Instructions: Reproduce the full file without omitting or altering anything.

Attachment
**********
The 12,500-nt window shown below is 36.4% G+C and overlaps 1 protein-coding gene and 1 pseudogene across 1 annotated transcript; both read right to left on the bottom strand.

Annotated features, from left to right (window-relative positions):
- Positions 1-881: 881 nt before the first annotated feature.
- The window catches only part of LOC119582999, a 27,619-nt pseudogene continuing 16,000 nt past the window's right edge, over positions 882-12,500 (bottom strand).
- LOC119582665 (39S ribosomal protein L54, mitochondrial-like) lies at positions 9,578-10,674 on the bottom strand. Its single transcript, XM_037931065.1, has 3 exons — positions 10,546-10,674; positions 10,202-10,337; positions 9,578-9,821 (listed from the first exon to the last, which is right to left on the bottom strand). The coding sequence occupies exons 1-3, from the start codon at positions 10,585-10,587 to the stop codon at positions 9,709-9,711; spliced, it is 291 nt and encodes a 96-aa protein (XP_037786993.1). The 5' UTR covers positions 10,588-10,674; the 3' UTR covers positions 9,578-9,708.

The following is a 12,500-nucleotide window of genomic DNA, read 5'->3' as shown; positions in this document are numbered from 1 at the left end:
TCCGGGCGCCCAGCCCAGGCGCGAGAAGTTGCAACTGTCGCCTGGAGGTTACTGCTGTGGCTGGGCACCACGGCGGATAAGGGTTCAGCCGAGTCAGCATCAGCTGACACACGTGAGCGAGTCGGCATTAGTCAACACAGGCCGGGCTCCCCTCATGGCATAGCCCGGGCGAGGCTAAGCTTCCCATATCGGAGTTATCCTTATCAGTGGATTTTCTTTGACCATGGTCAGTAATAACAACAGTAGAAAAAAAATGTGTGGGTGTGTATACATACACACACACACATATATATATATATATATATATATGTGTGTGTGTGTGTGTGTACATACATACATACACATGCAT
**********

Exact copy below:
The 12,500-nt window shown below is 36.4% G+C and overlaps 1 protein-coding gene and 1 pseudogene across 1 annotated transcript; both read right to left on the bottom strand.

Annotated features, from left to right (window-relative positions):
- Positions 1-881: 881 nt before the first annotated feature.
- The window catches only part of LOC119582999, a 27,619-nt pseudogene continuing 16,000 nt past the window's right edge, over positions 882-12,500 (bottom strand).
- LOC119582665 (39S ribosomal protein L54, mitochondrial-like) lies at positions 9,578-10,674 on the bottom strand. Its single transcript, XM_037931065.1, has 3 exons — positions 10,546-10,674; positions 10,202-10,337; positions 9,578-9,821 (listed from the first exon to the last, which is right to left on the bottom strand). The coding sequence occupies exons 1-3, from the start codon at positions 10,585-10,587 to the stop codon at positions 9,709-9,711; spliced, it is 291 nt and encodes a 96-aa protein (XP_037786993.1). The 5' UTR covers positions 10,588-10,674; the 3' UTR covers positions 9,578-9,708.

The following is a 12,500-nucleotide window of genomic DNA, read 5'->3' as shown; positions in this document are numbered from 1 at the left end:
TCCGGGCGCCCAGCCCAGGCGCGAGAAGTTGCAACTGTCGCCTGGAGGTTACTGCTGTGGCTGGGCACCACGGCGGATAAGGGTTCAGCCGAGTCAGCATCAGCTGACACACGTGAGCGAGTCGGCATTAGTCAACACAGGCCGGGCTCCCCTCATGGCATAGCCCGGGCGAGGCTAAGCTTCCCATATCGGAGTTATCCTTATCAGTGGATTTTCTTTGACCATGGTCAGTAATAACAACAGTAGAAAAAAAATGTGTGGGTGTGTATACATACACACACACACATATATATATATATATATATATATGTGTGTGTGTGTGTGTGTACATACATACATACACATGCAT